I was made aware of the importance of picking the right bullet when I was 10 years old, courtesy of a book titled Killers in Africa, which also gave me a permanent case of the Africa Itch. It was written by Alexander Lake, a professional hunter who was active in the 1930s, 40s, and 50s, and who carried a .303 SMLE for everything. Lake used long, slow-moving 215-grain bullets, both soft-point and full patch (FMJ), and was crazed on the subject of not using one in place of the other.
In particular, he claimed that if an elephant charged you with his mouth open and you shot him in the roof of the mouth with a soft-point, poor old Dumbo would go down in a thundering heap. However, Lake warned, if you tried the same shot with a solid, you would be pounded into a putrid pulp by the pissed-off pachyderm. This made a deep impression on my 10-year-old psyche, and so far I’ve avoided making that mistake.
I began hunting for real in the Era of Rotten Bullets. Most were, indeed, pretty lousy. A few were reasonably reliable and only one, the Nosler Partition, could be counted on to both expand and penetrate every time at every range. The first time I went to Africa I used the old screw-machine 160-grain 7mm Partitions, and recovered something like a dozen. All weighed within a few grains of each other.
I saw bullets blow up and fail to expand. Over time, I came to believe that the bullet which expanded poorly, or not at all, was probably a better bet than one that blew up because, whatever you shot with a tough slug would eventually drop, whereas the poor creature with a flesh wound from a bullet that blew up could live and suffer for a long, long time.
Nosler’s first real competition, and the beginning of the hunting bullet revolution, came about in the late 1960s courtesy of a fellow named Bill Steiger, who founded Bitterroot Bonded Core Bullets. Steiger used thick, pure-copper jackets, which he soldered (by hand) to soft lead cores. When they hit, the copper and lead flowed into a wad instead of shattering and the bullet retained almost all its weight, which was undreamed of at the time.
Steiger sold his slugs in glassine-paper envelopes of 10 for whopping amounts of money. They were not very accurate, but they produced a huge wound channel, every time, and gave all the penetration you could want. I learned about them from John Wootters, who had used them in Africa and said Bitterroots were sensational, so I got a package, but was afraid to shoot something of such value.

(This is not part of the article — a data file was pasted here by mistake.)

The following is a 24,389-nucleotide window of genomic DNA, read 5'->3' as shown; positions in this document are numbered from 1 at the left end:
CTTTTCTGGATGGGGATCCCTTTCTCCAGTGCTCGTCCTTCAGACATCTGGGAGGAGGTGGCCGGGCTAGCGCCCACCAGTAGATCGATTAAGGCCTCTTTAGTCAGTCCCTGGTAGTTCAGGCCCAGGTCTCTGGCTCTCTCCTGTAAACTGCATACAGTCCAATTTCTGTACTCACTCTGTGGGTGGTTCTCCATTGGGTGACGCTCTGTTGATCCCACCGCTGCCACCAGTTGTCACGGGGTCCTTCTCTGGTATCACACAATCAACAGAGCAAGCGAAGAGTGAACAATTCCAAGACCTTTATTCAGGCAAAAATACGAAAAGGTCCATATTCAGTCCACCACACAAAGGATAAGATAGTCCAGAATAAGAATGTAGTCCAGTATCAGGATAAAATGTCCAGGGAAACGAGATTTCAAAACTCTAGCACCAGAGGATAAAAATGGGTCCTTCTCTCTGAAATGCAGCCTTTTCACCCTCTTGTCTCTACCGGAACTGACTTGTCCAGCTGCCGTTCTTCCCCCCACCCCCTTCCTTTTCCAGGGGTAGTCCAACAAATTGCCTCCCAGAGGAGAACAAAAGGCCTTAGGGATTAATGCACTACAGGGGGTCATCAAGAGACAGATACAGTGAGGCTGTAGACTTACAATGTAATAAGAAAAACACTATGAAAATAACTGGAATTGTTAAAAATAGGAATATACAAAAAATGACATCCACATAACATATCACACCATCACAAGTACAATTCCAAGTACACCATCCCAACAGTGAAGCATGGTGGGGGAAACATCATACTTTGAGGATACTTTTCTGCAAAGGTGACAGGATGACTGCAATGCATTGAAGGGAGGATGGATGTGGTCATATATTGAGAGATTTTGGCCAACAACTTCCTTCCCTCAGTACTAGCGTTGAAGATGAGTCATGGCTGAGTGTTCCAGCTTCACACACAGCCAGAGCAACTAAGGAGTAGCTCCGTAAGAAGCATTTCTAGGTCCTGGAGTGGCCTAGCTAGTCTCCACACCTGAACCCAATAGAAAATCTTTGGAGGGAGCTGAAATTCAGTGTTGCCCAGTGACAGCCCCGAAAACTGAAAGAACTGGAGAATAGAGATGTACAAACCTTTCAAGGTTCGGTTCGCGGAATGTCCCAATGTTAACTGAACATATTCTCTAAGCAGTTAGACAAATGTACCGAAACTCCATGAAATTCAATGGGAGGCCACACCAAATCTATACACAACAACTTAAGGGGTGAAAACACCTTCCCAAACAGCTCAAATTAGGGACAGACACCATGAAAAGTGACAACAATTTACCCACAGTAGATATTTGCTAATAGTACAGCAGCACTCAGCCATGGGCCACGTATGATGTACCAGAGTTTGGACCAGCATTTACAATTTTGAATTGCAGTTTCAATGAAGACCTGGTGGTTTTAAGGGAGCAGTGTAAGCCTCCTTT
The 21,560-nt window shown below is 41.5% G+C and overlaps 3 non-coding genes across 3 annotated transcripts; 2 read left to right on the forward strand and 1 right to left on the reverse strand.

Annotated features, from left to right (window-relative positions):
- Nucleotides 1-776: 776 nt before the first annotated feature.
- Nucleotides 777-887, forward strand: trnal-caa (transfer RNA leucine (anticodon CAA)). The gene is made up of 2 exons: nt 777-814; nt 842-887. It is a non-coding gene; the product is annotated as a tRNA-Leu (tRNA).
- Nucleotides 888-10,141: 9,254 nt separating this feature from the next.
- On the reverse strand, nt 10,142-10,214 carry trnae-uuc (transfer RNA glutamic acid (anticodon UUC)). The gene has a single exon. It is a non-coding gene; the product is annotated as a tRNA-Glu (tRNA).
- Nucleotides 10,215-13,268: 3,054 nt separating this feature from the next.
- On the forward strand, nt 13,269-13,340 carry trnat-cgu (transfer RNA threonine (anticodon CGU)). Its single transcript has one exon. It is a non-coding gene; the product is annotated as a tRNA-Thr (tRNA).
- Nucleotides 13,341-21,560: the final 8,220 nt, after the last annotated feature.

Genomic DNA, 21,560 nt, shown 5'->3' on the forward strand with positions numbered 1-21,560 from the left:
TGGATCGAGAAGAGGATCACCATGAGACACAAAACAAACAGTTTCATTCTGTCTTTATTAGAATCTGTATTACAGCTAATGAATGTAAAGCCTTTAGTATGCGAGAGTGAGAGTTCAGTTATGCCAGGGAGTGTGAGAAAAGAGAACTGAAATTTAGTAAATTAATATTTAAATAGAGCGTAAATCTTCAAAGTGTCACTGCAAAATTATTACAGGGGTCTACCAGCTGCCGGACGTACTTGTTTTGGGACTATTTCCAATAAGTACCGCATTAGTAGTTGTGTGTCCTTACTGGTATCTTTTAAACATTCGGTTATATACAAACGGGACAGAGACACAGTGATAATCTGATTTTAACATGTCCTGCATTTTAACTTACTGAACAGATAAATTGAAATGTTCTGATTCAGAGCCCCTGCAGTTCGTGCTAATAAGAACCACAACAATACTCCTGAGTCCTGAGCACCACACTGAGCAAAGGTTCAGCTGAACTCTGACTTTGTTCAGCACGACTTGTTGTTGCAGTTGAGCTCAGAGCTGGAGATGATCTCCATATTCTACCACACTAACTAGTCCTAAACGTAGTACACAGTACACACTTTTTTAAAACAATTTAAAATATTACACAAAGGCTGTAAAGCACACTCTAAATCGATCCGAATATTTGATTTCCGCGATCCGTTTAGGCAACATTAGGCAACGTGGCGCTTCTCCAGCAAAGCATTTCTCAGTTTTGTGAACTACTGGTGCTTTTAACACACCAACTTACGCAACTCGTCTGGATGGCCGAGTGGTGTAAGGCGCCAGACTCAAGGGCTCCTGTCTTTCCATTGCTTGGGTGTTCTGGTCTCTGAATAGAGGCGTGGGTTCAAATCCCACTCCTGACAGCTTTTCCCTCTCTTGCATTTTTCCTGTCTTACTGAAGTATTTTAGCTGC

Today we have tough bullets that are far better than Bitterroots, especially in the accuracy department. They retain nearly all of their mass, expand with 100 percent reliability, and would probably bring you a glass of warm gin with a human hair on top if you asked for one.
Here’s a list of my favorites. Choose one and your bullet worries are over. You’ll have to lay out some money for them, but so what?
Swift A-Frame: Not aerodynamic, and therefore not for long range, but for big, tough game, the best thing I’ve used and the number-one choice for Africa. I’ve been told that A-Frames are not as accurate as other slugs. B.S.
Swift Scirocco: Probably the strongest of the highly aerodynamic hunting bullets. Very accurate.
Nosler Partition: What can I add? For 25 years Warren Page did all his serious hunting with Partitions, and they work even better now.
Barnes X-Bullets: For toughness and penetration, probably the only serious rival to the Swift A-Frame.
Trophy Bonded Bear Claw: A sort of cross between an all-copper bullet and a lead-core slug, since the shank is solid gilding metal. Works great.
Hornady Interbond: Very much like the Swift Scirocco in its virtues and capabilities. Reasonably priced for what you get, although I don’t hold this against them.